I’ll start with Gus because I’m an Auburn guy and his situation is, obviously, the most important to me. I do not believe Gus’ hiney is as hot as many might think. Now. But, if Auburn loses 4 or 5 games it probably will be; however, I don’t think that will be the case. The Tigers appear to me as the second best team in the conference and their record should, ultimately, reflect that.

Kevin Sumlin

 A similar situation to Malzahn. A&M needs to have a big year. Sumlin needs to break the pattern of winning his first 5 or 6 games and then crashing and burning in the second half of the season. The Aggies’ boss definitely needs to take care of business or climb down off of the porcelain throne.

Hugh Freeze

 Whether the Ole Miss powers-that-be or their fans like it or not, his rump is hot. How can it not be? Regardless of the Rebels’ on-the-field performance, their NCAA situation screams for someone to take the fall in Oxford. In the end, doesn’t that fall on the head coach?

Butch Jones

 In spite of being “Champions of Life” and having “Five Star Hearts”, the Tennessee Volunteers need to win a lot of football games. Talk is, indeed, cheap, especially when the product on the field consistently fails to meet expectations.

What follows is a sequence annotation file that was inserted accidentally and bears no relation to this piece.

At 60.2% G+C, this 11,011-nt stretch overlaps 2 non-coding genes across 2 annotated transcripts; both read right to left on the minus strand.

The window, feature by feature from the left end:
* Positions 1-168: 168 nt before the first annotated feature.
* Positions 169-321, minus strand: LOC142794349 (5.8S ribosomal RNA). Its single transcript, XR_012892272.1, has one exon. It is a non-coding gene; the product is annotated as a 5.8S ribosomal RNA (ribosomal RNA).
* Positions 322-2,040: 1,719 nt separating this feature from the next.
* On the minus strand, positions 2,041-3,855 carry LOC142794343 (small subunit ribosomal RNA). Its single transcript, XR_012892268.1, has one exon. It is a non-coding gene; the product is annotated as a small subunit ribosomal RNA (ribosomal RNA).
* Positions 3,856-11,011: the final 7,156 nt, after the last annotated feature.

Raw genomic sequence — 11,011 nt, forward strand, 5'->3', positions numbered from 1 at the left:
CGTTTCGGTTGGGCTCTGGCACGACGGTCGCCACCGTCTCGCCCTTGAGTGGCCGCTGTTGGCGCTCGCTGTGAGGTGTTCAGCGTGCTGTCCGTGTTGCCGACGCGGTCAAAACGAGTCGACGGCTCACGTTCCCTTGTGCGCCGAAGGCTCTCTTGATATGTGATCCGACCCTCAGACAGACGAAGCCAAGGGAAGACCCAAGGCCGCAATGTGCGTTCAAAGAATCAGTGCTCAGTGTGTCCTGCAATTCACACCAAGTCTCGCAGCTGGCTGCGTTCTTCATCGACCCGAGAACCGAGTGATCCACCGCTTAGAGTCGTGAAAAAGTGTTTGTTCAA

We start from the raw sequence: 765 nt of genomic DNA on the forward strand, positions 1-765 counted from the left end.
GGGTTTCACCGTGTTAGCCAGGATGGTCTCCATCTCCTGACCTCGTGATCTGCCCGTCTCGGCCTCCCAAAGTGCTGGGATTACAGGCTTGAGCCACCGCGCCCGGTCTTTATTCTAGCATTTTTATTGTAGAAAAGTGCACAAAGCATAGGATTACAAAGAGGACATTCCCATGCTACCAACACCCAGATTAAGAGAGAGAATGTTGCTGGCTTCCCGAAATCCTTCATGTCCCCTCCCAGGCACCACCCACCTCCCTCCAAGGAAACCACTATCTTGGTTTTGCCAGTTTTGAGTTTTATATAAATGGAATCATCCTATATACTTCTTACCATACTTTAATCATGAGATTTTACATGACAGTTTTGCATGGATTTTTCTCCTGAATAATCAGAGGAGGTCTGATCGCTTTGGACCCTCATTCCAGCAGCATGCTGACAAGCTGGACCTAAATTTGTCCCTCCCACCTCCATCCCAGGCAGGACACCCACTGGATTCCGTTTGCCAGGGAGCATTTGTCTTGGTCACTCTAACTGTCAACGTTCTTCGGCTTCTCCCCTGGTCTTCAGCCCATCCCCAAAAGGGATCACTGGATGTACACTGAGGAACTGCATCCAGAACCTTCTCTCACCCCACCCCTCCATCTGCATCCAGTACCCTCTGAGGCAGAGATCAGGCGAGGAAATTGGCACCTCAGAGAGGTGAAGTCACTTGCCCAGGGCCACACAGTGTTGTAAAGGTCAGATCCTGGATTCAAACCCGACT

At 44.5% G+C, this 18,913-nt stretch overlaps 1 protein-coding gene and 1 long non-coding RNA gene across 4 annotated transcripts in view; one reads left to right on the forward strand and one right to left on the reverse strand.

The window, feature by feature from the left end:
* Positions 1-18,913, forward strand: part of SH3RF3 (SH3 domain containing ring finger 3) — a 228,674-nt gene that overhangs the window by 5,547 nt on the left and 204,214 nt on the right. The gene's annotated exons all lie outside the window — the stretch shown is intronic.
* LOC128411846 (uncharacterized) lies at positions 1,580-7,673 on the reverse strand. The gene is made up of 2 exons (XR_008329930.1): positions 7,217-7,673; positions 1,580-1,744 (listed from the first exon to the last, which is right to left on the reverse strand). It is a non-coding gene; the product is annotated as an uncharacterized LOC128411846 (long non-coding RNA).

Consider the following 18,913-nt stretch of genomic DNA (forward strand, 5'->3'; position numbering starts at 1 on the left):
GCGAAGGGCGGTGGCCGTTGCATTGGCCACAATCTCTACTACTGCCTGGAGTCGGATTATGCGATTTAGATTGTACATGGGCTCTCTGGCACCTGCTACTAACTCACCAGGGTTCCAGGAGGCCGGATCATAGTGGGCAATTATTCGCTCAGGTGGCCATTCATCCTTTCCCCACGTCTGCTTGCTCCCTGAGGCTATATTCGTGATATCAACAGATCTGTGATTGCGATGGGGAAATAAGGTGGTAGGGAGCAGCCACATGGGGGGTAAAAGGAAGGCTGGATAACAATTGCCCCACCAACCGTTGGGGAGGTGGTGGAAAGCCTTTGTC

Bret Bielema, are you listening?

Onward to some talk about some actual football games. SEC Media Days is just around the corner, July 10-13, and polls will then begin to pop up everywhere. Speculation will be like wildfires spreading across the nation. And here in the Southland is where things seem to always burn with the greatest intensity.

Yeah! Let’s keep on with that hot theme!

Here are the ‘smokinest’ games in the SEC on opening weekend. Again, in no particular order.

Florida vs. Michigan

 Both teams will be ranked (Yes, I think Florida should and will be ranked). SEC vs. Big Ten. Gators and Wolverines. Jim vs. Jim. The flamboyant Harbaugh and the steady McElwain. Jerry World.

Alabama vs. Florida State

 The biggest one of the weekend. Two top five teams, at minimum. The ACC and the SEC. The Tide and the Noles. Hotlanta, GA. First college game at Mercedes-Benz stadium. Playoff preview?

Texas A&M vs. UCLA

 Two coaches on the hot seat. Huge for both teams. Rose Bowl. Bruins house. Prime Time. Sunday! Sunday! SUN-DAY!!! Be there!

Tennessee vs. Georgia Tech

Rocky Top and Ramblin’ Wreck. Great jump-start for someone. Mercedes-Benz, again. Hotlanta Deux. Jones and Johnson.

Disparate styles. A shootout?

Missouri vs. Missouri State

Just messin’ with ya!

And now, we might as well conclude with more hot topics or burning questions.

Will Alabama keep its playoff streak alive? Will Ole Miss be sanctioned into certain, long term mediocrity? Will Georgia win the East for the first time in five years? Will Coach “O” deliver? Will Vanderbilt go bowling again? Does anybody care? Will Muschamp?

All of this and more… later!

Sieging Atlanta Twice: Will the SEC Do It?